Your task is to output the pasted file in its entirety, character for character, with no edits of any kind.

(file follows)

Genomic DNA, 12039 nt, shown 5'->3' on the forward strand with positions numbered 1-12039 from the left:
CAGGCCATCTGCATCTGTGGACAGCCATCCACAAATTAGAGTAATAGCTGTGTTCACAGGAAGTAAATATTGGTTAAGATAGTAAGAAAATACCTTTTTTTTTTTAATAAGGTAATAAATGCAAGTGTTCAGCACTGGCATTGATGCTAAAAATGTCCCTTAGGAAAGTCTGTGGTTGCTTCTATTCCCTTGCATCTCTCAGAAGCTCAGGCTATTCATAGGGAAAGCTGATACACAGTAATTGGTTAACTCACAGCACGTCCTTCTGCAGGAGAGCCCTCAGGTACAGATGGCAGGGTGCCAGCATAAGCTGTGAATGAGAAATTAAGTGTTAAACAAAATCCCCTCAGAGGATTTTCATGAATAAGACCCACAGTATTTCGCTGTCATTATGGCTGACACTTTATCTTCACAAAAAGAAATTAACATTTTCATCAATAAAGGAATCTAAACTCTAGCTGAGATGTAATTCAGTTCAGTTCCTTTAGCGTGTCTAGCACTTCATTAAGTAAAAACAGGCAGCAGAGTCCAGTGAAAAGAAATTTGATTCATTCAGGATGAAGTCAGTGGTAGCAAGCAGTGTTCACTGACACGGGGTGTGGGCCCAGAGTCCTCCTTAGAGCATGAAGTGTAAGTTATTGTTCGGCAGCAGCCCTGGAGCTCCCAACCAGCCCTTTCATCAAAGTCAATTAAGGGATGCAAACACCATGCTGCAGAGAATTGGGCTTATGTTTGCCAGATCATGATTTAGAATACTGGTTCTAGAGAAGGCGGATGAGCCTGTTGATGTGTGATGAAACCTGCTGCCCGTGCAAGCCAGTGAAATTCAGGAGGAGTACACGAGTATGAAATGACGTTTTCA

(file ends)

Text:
Genomic DNA, 12039 nt, shown 5'->3' on the forward strand with positions numbered 1-12039 from the left:
CAGGCCATCTGCATCTGTGGACAGCCATCCACAAATTAGAGTAATAGCTGTGTTCACAGGAAGTAAATATTGGTTAAGATAGTAAGAAAATACCTTTTTTTTTTTAATAAGGTAATAAATGCAAGTGTTCAGCACTGGCATTGATGCTAAAAATGTCCCTTAGGAAAGTCTGTGGTTGCTTCTATTCCCTTGCATCTCTCAGAAGCTCAGGCTATTCATAGGGAAAGCTGATACACAGTAATTGGTTAACTCACAGCACGTCCTTCTGCAGGAGAGCCCTCAGGTACAGATGGCAGGGTGCCAGCATAAGCTGTGAATGAGAAATTAAGTGTTAAACAAAATCCCCTCAGAGGATTTTCATGAATAAGACCCACAGTATTTCGCTGTCATTATGGCTGACACTTTATCTTCACAAAAAGAAATTAACATTTTCATCAATAAAGGAATCTAAACTCTAGCTGAGATGTAATTCAGTTCAGTTCCTTTAGCGTGTCTAGCACTTCATTAAGTAAAAACAGGCAGCAGAGTCCAGTGAAAAGAAATTTGATTCATTCAGGATGAAGTCAGTGGTAGCAAGCAGTGTTCACTGACACGGGGTGTGGGCCCAGAGTCCTCCTTAGAGCATGAAGTGTAAGTTATTGTTCGGCAGCAGCCCTGGAGCTCCCAACCAGCCCTTTCATCAAAGTCAATTAAGGGATGCAAACACCATGCTGCAGAGAATTGGGCTTATGTTTGCCAGATCATGATTTAGAATACTGGTTCTAGAGAAGGCGGATGAGCCTGTTGATGTGTGATGAAACCTGCTGCCCGTGCAAGCCAGTGAAATTCAGGAGGAGTACACGAGTATGAAATGACGTTTTCA